America is no stranger to cute animal culture. Memes featuring lolcats have been popular since 2006, Cute Overload spearheaded the cute animal blog movement in a huge way years back, and a cleverly shaved Pomeranian named Boo has more than 3 million fans on Facebook.
Clearly, people really enjoy animals, and the way they have been idolized as a part of Internet culture comes across loud and clear. Simply put, an animal brings a smile to the face of most, and it's hard to wear a frown when you're watching a baby lemur happily hold up his arms for a massage.
Leave it to Japan to take something like cute animal culture and put a new spin on it. And the animal celebrities of Japan are quite distinctive.
Shironeko and his cat family are not new to the Internet (English websites have called him "basket cat" because of his propensity for sleeping in baskets), but they are something of a phenomenon. With 540 YouTube videos, a blog and even a Twitter account, it's apparent that Shironeko and his family members have major presence when it comes to Japanese fans.
Each day, a new video is uploaded of one or several of the cats, although Shiro is featured predominantly. The most popular videos in the series show the cats sitting calmly as their owner stacks fruit on them, dresses them in empty ramen bowls and more. It's kind of like the Japanese version of Stuff on My Cat, but more bizarre. FULL POST
If there's anything that anime fans love to do, it's to argue about anime.
Merely proving the point, Japanese website biglobe recently published a top 50 list of the most overrated anime series of all time. The results were culled from a poll of 33,000 votes. While beloved titles like "Neon Genesis Evangelion," "Bleach" and "Naruto" made the list, as expected, they did not rank in the top 10.
The No. 1 slot was held by "Madoka Magica," a 2011 series about a "magical girl" named Madoka Kaname who makes a trade with a spirit to become a magic user in exchange for the granting of a single wish. The show spawned multiple spinoffs, including several mangas, two video games and a novel, and was licensed for the U.S. market by anime distributors Aniplex USA.
When it comes to love stories, the Japanese enjoy telling them just as much as we do. But this fangirl thinks that when it comes to great romance and unforgettable couples, Japanese drama wins.
While most Japanese romance dramas feature different types of characters such as the determined tomboy, the goofy nerd and the snow queen, the underlying combination of romance fantasy fulfillment and comedic elements seem to create winning relationships.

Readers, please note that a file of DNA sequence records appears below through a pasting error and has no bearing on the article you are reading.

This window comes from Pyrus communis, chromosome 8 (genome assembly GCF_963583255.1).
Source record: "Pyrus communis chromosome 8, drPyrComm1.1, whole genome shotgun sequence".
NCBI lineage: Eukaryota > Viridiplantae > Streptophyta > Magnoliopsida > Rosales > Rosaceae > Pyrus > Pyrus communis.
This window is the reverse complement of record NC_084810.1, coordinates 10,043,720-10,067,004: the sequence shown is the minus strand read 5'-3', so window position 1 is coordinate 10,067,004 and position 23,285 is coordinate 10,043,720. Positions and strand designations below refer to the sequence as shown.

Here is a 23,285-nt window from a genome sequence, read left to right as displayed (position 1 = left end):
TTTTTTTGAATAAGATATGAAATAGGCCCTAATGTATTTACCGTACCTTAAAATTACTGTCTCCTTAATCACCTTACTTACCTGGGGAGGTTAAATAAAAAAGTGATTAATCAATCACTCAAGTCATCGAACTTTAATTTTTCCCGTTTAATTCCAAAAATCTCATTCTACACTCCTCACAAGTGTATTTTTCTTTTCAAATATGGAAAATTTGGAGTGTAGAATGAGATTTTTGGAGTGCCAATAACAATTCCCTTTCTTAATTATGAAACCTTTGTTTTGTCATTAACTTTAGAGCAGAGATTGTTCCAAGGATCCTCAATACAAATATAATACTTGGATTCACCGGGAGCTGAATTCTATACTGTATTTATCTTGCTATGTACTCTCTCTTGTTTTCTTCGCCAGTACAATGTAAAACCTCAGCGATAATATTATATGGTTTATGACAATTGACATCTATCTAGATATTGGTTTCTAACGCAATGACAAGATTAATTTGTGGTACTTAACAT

As fans, we fall in love with these characters because of their relatable quirks (such as being a genius pianist who can't manage to clean her house), then stay to watch the way those quirks interact with the quirks of other characters. The more unlikely the romance, the more it seems to appeal - a continuous theme in all forms of love stories.
"People usually start their descent into the rabbit hole of Japanese pop culture with anime," said Eric Allerton, J-drama fan and founder of the Japanese pop culture network Gaijin Kanpai. "Anime can be very over-the-top, but at the same time it can appeal to a lot of different people. "
"The characters have a lot to do with it," he said. "You see a lot of the same archetype, but they have their own distinct personalities." Both anime and J-drama feature common and beloved character types like the "tough weed" girl who can survive anything life throws at her. FULL POST
A few weeks ago, we told you why MAGFest was the festival that gamers were least likely to know about, but also the one that they absolutely could not miss. A four-day event featuring live concerts, panels, cosplay and more - all centered on video games and the love of the culture surrounding them - the con just celebrated its 10th year and scored 6,200 attendees, doubling the record of the previous year.
This was my second year at MAGFest, and I was determined to find out why attendees both raved about it to their friends and planned to attend next year's event before this one ended. And after a few days, it was clear that despite a lot of other powerful factors, one theme was its underlying thread.
That theme was video game music: how fans interpreted it, reacted to it and created because of it. FULL POST
An anime fan's tastes pop up pretty early in the initial addiction phase. Whether it's shojo, harem, mecha or horror, it won't take long to become an expert on your topic of choice. When it comes to mine, I'm always drawn to chaos. What does the end of the world look like? How would I survive?
If something happens on December 21, 2012, my fandom has prepared me for the worst. For example, I've learned by watching anime that you're probably safer if you climb in a giant mech during the apocalypse. And that you may end up having to kill friends or loved ones. It's probably also highly likely that most of your battles will be fought flying through the sky. FULL POST